Everything else you mention, yes, you have a point, and although I might take issue with a couple of them I don't want to derail the thread. But I also think my education had covered everything I actually need to know about all of that to function adequately in society by the time I was thirteen. I still had to take those subjects for another two years to GCSE and very little if any of what I learned in those years has been of any real practical application.

    That the level of knowledge of those subjects that you need to function in society responsibly is capped at about what we would call Key Stage 3 is probably not a coincidence: I'm willing to bet that that's the highest level the media and government feel comfortable pitching concepts to the public that they consider the majority of people will still understand.

    Also probably not a coincidence: the same point that those subjects stopped being practically useful is the same point that in a different classroom we started to be seriously taught Shakespeare.

    Quote Originally Posted by snowblizz View Post
    Then you are failing at reading Asterix and should have paid attention in those Shakespear classes on how to read and analyse text.

    E.g. Asterix and the Great Divide, apart from also containing Shakespear references, is a sendup up any strongly "two party" or "two block" political system. Asterix's Obelix and Co. album is a cautionary tale about how capitalism at it's worst works. Asterix and the Mansion of the Gods deals with issues of modernity vs for a better word "traditionalism". Asterix and the Goths is a primer on 19th century history and several of the albums sorta doubles as, rather stereotypical, but functioning descriptions of the bordering nations. Not all of it still holds up of course. And that's just mentioning major themes, there's a lot of minor points along the way. In Asterix in Spain we can read a rather sharp retort to modern masstourism. Finally, Asterix the Gaul (the first album) should probably, if it doens't already, form the basis of any introduction to French geography class.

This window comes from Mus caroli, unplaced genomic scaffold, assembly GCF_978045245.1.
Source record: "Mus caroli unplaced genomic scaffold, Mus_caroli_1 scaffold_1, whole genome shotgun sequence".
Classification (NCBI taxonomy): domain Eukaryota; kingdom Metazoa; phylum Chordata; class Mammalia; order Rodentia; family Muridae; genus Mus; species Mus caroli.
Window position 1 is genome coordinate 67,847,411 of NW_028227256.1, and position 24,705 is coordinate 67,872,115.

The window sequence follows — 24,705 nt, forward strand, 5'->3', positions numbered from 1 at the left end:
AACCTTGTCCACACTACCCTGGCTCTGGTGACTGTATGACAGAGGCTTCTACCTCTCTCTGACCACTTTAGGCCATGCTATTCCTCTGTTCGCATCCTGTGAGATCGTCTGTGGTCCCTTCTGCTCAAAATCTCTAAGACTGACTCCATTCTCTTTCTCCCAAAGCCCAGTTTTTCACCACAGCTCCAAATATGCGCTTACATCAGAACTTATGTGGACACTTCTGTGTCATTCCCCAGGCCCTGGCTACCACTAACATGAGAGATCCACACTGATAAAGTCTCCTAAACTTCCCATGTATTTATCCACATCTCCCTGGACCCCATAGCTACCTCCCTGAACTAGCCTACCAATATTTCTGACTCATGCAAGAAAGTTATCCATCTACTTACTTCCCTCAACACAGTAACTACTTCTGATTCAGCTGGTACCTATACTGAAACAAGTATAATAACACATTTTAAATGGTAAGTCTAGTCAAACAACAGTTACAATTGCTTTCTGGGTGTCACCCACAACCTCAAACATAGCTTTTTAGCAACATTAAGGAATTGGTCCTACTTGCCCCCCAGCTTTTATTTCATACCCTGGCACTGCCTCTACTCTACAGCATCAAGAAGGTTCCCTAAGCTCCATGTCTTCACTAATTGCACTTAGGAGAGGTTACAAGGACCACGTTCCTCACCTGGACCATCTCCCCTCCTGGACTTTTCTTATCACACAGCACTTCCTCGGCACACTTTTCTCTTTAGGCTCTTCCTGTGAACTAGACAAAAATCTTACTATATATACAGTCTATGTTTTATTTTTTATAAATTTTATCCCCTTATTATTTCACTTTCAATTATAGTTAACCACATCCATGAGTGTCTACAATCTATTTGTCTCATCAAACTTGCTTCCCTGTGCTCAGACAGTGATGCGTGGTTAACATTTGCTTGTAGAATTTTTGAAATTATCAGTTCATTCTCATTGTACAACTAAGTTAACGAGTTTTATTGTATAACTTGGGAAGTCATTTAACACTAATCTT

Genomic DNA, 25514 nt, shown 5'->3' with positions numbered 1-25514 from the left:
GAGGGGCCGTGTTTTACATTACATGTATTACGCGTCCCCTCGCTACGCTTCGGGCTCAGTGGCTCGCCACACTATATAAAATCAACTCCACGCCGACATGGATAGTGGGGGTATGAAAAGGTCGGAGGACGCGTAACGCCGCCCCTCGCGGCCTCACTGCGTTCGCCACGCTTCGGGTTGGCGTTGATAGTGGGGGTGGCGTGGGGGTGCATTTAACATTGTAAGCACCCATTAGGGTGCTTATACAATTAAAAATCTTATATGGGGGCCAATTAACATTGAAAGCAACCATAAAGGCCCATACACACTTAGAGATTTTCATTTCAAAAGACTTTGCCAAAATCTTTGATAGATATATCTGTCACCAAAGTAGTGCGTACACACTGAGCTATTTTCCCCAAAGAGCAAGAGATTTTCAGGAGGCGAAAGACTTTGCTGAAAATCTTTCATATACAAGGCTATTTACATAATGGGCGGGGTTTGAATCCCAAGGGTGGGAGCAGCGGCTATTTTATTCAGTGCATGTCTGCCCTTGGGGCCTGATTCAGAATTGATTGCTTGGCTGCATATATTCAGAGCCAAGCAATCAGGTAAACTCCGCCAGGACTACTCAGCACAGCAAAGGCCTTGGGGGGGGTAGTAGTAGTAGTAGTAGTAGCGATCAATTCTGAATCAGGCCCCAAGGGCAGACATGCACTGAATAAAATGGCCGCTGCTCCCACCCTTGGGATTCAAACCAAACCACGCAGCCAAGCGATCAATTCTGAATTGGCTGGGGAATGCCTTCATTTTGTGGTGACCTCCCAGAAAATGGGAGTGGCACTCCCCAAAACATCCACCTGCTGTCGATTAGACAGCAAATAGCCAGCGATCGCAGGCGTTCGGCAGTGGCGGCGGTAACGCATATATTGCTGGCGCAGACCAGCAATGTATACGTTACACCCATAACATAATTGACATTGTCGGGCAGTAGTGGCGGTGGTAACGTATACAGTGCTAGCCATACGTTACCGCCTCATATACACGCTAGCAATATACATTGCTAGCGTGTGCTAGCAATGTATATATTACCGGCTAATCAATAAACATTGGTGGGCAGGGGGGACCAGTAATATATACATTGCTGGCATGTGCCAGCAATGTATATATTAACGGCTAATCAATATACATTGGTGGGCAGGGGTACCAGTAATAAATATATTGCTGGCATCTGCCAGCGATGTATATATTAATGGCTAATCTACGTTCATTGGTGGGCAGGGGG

Honestly, on my most recent re-reads I've been pretty much ignoring the Uderzo-only volumes, with the exception of Black Gold. They just don't quite have "it", somehow.

    But I should perhaps have made an exception for Obelix and Co because that is a work of genius.

    I probably have learned a bit about French cultural attitudes from it. Indeed, I'm quite taken with a point I saw made a number of years ago about how much you can tell about the French national identity from Asterix comics: he's a Gaul, but he dresses like a Frank; the Romans aren't the real baddies; the affectionate (with one exception) ribbing of their neighbours, and so on.

    Nevertheless, I refer to what I said earlier in this post: I thoroughly enjoy Asterix - and its satirical edge is a large part of that - but it hasn't ever provoked an emotional response from me beyond "lol".
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    Default Re: Shakespearean English, or "Why is misunderstanding easier than learning?"

    Quote Originally Posted by CheesePirate View Post
    O Histrionix, Histrionix! Wherefore art thou Histrionix?